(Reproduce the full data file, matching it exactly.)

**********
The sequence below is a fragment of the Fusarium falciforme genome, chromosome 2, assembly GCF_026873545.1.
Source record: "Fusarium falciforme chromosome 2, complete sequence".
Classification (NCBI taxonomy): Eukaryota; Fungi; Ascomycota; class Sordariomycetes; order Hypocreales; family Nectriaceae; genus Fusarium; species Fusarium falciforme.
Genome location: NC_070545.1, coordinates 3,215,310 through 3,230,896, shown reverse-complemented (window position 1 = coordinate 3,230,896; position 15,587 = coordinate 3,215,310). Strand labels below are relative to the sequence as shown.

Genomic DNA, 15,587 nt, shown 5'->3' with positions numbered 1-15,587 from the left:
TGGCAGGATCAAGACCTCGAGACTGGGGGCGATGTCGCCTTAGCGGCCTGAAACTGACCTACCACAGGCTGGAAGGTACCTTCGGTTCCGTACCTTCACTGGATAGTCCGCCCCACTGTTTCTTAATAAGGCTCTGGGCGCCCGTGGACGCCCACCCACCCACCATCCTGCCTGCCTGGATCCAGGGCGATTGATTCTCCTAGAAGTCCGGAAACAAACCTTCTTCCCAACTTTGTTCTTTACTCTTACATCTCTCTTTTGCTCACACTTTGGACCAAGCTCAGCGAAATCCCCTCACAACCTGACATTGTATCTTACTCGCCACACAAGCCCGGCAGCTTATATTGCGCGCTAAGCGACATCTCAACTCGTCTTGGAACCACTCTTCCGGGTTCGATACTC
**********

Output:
The sequence below is a fragment of the Fusarium falciforme genome, chromosome 2, assembly GCF_026873545.1.
Source record: "Fusarium falciforme chromosome 2, complete sequence".
Classification (NCBI taxonomy): Eukaryota; Fungi; Ascomycota; class Sordariomycetes; order Hypocreales; family Nectriaceae; genus Fusarium; species Fusarium falciforme.
Genome location: NC_070545.1, coordinates 3,215,310 through 3,230,896, shown reverse-complemented (window position 1 = coordinate 3,230,896; position 15,587 = coordinate 3,215,310). Strand labels below are relative to the sequence as shown.

Genomic DNA, 15,587 nt, shown 5'->3' with positions numbered 1-15,587 from the left:
TGGCAGGATCAAGACCTCGAGACTGGGGGCGATGTCGCCTTAGCGGCCTGAAACTGACCTACCACAGGCTGGAAGGTACCTTCGGTTCCGTACCTTCACTGGATAGTCCGCCCCACTGTTTCTTAATAAGGCTCTGGGCGCCCGTGGACGCCCACCCACCCACCATCCTGCCTGCCTGGATCCAGGGCGATTGATTCTCCTAGAAGTCCGGAAACAAACCTTCTTCCCAACTTTGTTCTTTACTCTTACATCTCTCTTTTGCTCACACTTTGGACCAAGCTCAGCGAAATCCCCTCACAACCTGACATTGTATCTTACTCGCCACACAAGCCCGGCAGCTTATATTGCGCGCTAAGCGACATCTCAACTCGTCTTGGAACCACTCTTCCGGGTTCGATACTC